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Ireland’s Andy Farrell shuns talk of family duel at Twickenham | Sport

The Farrells practically exude impatience when questions turn to the matter of each other, so Andy Farrell and his son Owen, coach of Ireland and captain of England respectively, had better prepare to have their patience tried over the next fortnight. Ireland travel to Twickenham a week on Sunday in search of the triple crown, following their impressive victory over Wales on Saturday.

“Honestly, I’ve not even thought about it,” said Andy in true Farrell fashion. “You’d think England might have a bounce-back moment against Scotland. I’ll watch that game, I’ll watch ours. I’ll see what we can get better at and I’ll start thinking ahead to England.”

Were he Eddie Jones, Farrell Sr might by now have started playing public mind games with his son. And who knows what antics the Farrells resort to across the breakfast table? But straight bats are all the public should expect on this. More forthcoming are the Ireland players on the influence of their new head coach. Two wins from two, the second a clear improvement on the first, represent a fair return from Farrell’s first forays.

“Any time a new coaching group comes in, they have their own way of coaching,” said Jordan Larmour, one of Ireland’s stars, whose try set them on their way to a 24-14 victory. “Andy’s been great, so has Mike Catt. Everything they say we listen to. We try to put on a performance to make them proud. We’re building nicely. All the lads have massive respect for him. You need that as a head coach.”

A captain, too, needs it. Opposite Farrell Jr, across both scrum and coin-toss, will be Johnny Sexton, Ireland’s fly-half and captain. The Farrell era is his as well, having assumed the captaincy from Rory Best this championship. It seems his for as long as he wants it.

“The respect that the lads have for Johnny Sexton in Irish rugby is incredible,” said Dave Kilcoyne, Ireland’s prop. “We had a meeting last night, the captain’s meeting, and Johnny chaired it, and you’re almost clinging on to the words he says. And it’s the same with Andy Farrell when he speaks. He’s got an incredible way of speaking. Certain people have it, you meet people in life who have it, when they talk they just control the room. It’s complete honesty, it’s straight-talking, it’s positive. There’s no more you can ask for.”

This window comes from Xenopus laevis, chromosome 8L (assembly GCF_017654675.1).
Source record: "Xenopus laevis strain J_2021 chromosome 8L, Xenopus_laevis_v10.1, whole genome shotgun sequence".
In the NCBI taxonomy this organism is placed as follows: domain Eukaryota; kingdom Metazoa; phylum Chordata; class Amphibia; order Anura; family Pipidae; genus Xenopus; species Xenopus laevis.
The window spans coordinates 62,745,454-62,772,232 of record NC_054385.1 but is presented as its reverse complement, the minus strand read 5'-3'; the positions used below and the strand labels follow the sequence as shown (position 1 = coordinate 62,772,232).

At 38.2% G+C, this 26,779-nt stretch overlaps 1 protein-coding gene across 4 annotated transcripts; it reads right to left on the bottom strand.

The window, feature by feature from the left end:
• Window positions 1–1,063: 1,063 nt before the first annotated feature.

Farrell’s counterpart in Dublin was Wayne Pivac, another new head coach for this Six Nations. If there was something more he could ask for, it was a win but his era in charge of Wales has begun brightly too. Had the fingertips of Hadleigh Parkes found a little more traction, they might even have had that win. A converted try then, just before the hour, would have pulled Wales to within five points. The force might have been with them.

As it is, they pressed for a further few minutes before a scrum penalty allowed Ireland to clear their lines – and thence score the try that sealed them the win with five minutes to go. But for Wales’s butterfingers, the story might have been different. No sooner had they played themselves into the lead with a brilliant try by Tomos Williams in the first half than Williams fumbled a simple catch from a lineout. From the resultant scrum Ireland scored.

Then came Parkes’s fumble to deny them a second try. And that try with which Ireland sealed the win came from the scrum Ireland were awarded when George North dropped a pass in his own 22. Other than that, Wales played a dynamic off-loading game, featuring multiple pivots, many of them forwards, whenever they had the ball.

“We certainly don’t panic,” said Pivac. “It’s minor tweaks, I think. The changing room is a normal one. There’s a bit of emotion there and guys are disappointed in not taking the opportunities that presented themselves in the game. We are obviously frustrated with our performance. We have a couple of weeks now to reflect on that so that we are a lot better in our next performance.”

That next performance will, at least, be back in Cardiff. To win the championship is now out of Welsh hands, but the good news is that they have the chance to derail the campaign of the other team still unbeaten after two, France. In an unfamiliar development, they will be cheering on England the next day, as the latter attempt to perform the same against Ireland.

“The last time we played them they humped us at Twickenham,” pointed out Larmour. “So we’ll have that at the back of our heads. It’s going to be a big week preparing for that and another big test but it’s one we’re looking forward to.”

Just don’t mention the Farrells …

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